On April 1990, Hutchinson and Ayub hosted Sungkar and Bashir on their first visit to Australia. They travelled throughout Melbourne and had minor celebrity status among some members of the Indonesian Diaspora as victims of Suharto.
Hutchinson divorced Ayub that year and she left for Pakistan. From this point on Ayub would be responsible for Sungkar and Bashir’s many visits. On January 1991 Ayub contacted Zainal Arifin in Sydney, whom he had not seen in years, and secured his agreement to host the preachers’ next trip. Following a meeting in Sydney, they agreed to form “Darul Islam in exile”, with Abdul Rahim Ayub as head, and under the overall command of Sungkar and Bashir. They raised an estimated $15,000 a year, at this stage the money was given on the basis of opposition to Suharto, and not for terrorist activity (which JI did not engage in until the turn of the century).
Ayub struggled to build a large following, particularly as Zainal Arifin came to leave the movement, along with ten others, refusing to take orders from Sungkar. Ayub then had to move to Sydney look after the small number of Darul Islam followers remaining.
Sungkar and Bashir officially broke away from Darul Islam on January 1, 1993, and declared the establishment of Jemaah Islamiyah. The JI guidelines were delivered to Ayub and he was instructed to lead the group secretly, not mentioning its existence to outsiders. Sungkar and Bashir argued to their Australian supporters that Darul Islam’s lack of territory showed the need to form a new group, with one follower recalling, “Bashir said that to be Darul Islam you need to have a place, some land, but they didn’t have a place or any land, so the view was that the group shouldn’t be named as a state any more but should just be named group or community.”
JI operated along a territorially-based command structure, but unlike Darul Islam, it was more covert and extended across Southeast Asia. By 1997, four such territorially-based commands were established, called Mantiqis. Mantiqi I covered Singapore and Malaysia, Mantiqi II covered most of Indonesia, and Mantiqi III covered Mindanao, Sabah and Sulawesi (in the Philippines, Malaysia and Indonesia respectively). Mantiqi IV covered Australia and Papua.
Mantiqi IV’s primary responsibility was fundraising, and Australia was a very low priority for JI. Sidney Jones stated that Mantqi IV was initially intended to be established in Sulawesi, which “implies a mantiqi in Australia was never really a going concern”. Nasir Abas, who was head of Mantiqi III and later cooperated with authorities, wrote that the Australian branch was never actually a Mantiqi and was not called Mantiqi IV. He states that it was actually called Mantiqi Ukhra, which translates as “another Mantiqi incomplete”, which both suggests Australia’s low importance to the movement and accurately describes its lack of success.
The branch was in many ways a failure, which their unsuccessful attempt to take over administration of a new Mosque being built in Sydney demonstrated. Zainal Arifin was the main imam for the Mosque, but Abdul Rahim Ayub attempted to have his brother, the jihadist veteran Abdul Rahman Ayub (who entered Australia in 1997 and sought refugee status), installed as imam instead. The result was a confrontation that ended with Arifin taking out Apprehended Violence Orders against the Ayub twins. Some Mantiqi IV members remained in Sydney, while others including the Ayubs moved to Perth and tried to recruit Islamic converts and Indonesian students.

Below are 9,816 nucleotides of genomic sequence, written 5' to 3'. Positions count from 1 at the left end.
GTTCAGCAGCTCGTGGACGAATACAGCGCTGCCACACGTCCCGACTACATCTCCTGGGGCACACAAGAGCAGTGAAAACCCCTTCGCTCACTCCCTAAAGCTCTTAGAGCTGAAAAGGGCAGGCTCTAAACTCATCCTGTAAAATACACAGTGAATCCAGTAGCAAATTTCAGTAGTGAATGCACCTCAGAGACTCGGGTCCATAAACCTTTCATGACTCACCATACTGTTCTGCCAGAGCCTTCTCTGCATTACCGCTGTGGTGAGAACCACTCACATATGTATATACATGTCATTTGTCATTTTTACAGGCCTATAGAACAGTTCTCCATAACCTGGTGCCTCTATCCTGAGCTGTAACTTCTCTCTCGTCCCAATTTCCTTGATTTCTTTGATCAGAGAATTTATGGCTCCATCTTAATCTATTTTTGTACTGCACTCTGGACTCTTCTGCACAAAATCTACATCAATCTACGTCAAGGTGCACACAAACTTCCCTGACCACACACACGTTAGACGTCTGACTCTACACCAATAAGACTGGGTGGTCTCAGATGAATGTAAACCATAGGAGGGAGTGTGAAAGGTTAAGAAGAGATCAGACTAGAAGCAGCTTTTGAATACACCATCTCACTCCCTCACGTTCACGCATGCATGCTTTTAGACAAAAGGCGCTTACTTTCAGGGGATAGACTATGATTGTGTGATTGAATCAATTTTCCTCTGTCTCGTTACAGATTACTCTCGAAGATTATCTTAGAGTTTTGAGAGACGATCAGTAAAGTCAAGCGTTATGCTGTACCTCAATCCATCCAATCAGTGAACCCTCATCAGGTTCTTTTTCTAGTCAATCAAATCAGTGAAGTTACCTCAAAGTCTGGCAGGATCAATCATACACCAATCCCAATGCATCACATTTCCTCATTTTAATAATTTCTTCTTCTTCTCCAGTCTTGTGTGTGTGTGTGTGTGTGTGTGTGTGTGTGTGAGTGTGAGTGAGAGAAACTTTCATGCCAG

Mantiqi IV were widely regarded as the “weak link” in JI. They expended much effort and money on keeping Abdul Rahman Ayub in Australia (he was denied refugee status and faced deportation) and on trying to keep control of the Mantiqi, as the Melbourne and Sydney based members had begun sending money directly to Bashir rather than through the Ayubs. The Mantiqi was always small –ASIO estimated that Mantiqi IV had 30 members and possibly 100 supporters across three States (Abdul Rahman Ayub states similar figures in The Age today) – and relatively dysfunctional. In 1998 JI dispatched Asman Hashim, a veteran of jihad in Mindanao, to Australia to professionalise the branch.
However, the Mantiqi’s presence did result in Australia’s first jihadist plot, because of al-Qaeda’s successful co-optation of a segment of JI through individuals such as Hambali. In 2000 Mantiqi IV member Jack Roche travelled to Afghanistan to fight with the Taliban (Hambili facilitated the trip and was his main point of contact). While there he was asked by senior Al-Qaeda leaders to do reconnaissance for attacks intended to take place during the Sydney Olympics. The targets were the Israeli embassy in Canberra, the Israeli consulate in Sydney, a prominent Jewish businessman in Melbourne. Mantiqi Four was largely unsupportive of the plot (though there are different versions of what happened and the truth isn’t clear) and the Ayubs felt their authority was being undercut, which helped the plot to fail. It’s fortunate that the plot fell apart by itself, as Australian authorities were unaware of it until after the 2002 Bali bombings.
Following the Bali bombings, homes of suspected Mantiqi IV members were raided in Sydney, Melbourne and Perth. Roche was charged over the 2000 bombing plot, and pleaded guilty.
Abas, Nasir (2005) Unveiling Jamaah Islamiyah: Confessions of an Ex-JI Member, Jakarta: Grafindo Khazanah Ilmu. (Written in Bahasa Indonesian, I read a later English translation which I can’t find a link for online) Update 1: In the comments Jack Roche has provided a translation, available here.
Chulov, Martin (2006) Australian Jihad: The Battle Against Terrorism From Within and Without, Sydney: Pan Macmillan.
Fealy, Greg and Borgu, Aldo (2005) Local Jihad: Radical Islam and terrorism in Indonesia, Australian Strategic Policy Institute.
Jones, Sidney (2004) Indonesia Backgrounder: Jihad in Central Sulawesi, ICG Asia Report No. 74, Brussels and Jakarta, 3 February.
Jones, Sidney (2010) “ New Order Repression and the Birth of Jemaah Islamiyah” in Soeharto’s New Order and Its Legacy , Canberra: ANU E Press.
Michaelson, Christopher (2005) “Antiterrorism Legislation in Australia: A Proportionate Response to the Terrorist Threat?”, Studies in Conflict & Terrorism vol. 28, iss. 4, pp. 321-339.
Neighbour, Sally (2004) In the Shadow of the Swords: On the Trail of Terrorism From Afghanistan to Australia, Sydney: HarperCollinsPublishers.
Neighbour, Sally (2009) The Mother of Mohammed: An Australian Woman’s Extraordinary Journey into Jihad, Melbourne: Melbourne University Press.
Temby, Quinton (2010) “Imagining an Islamic State in Indonesia: From Darul Islam to Jemaah Islamiyah”, Indonesia, Volume 89 (April).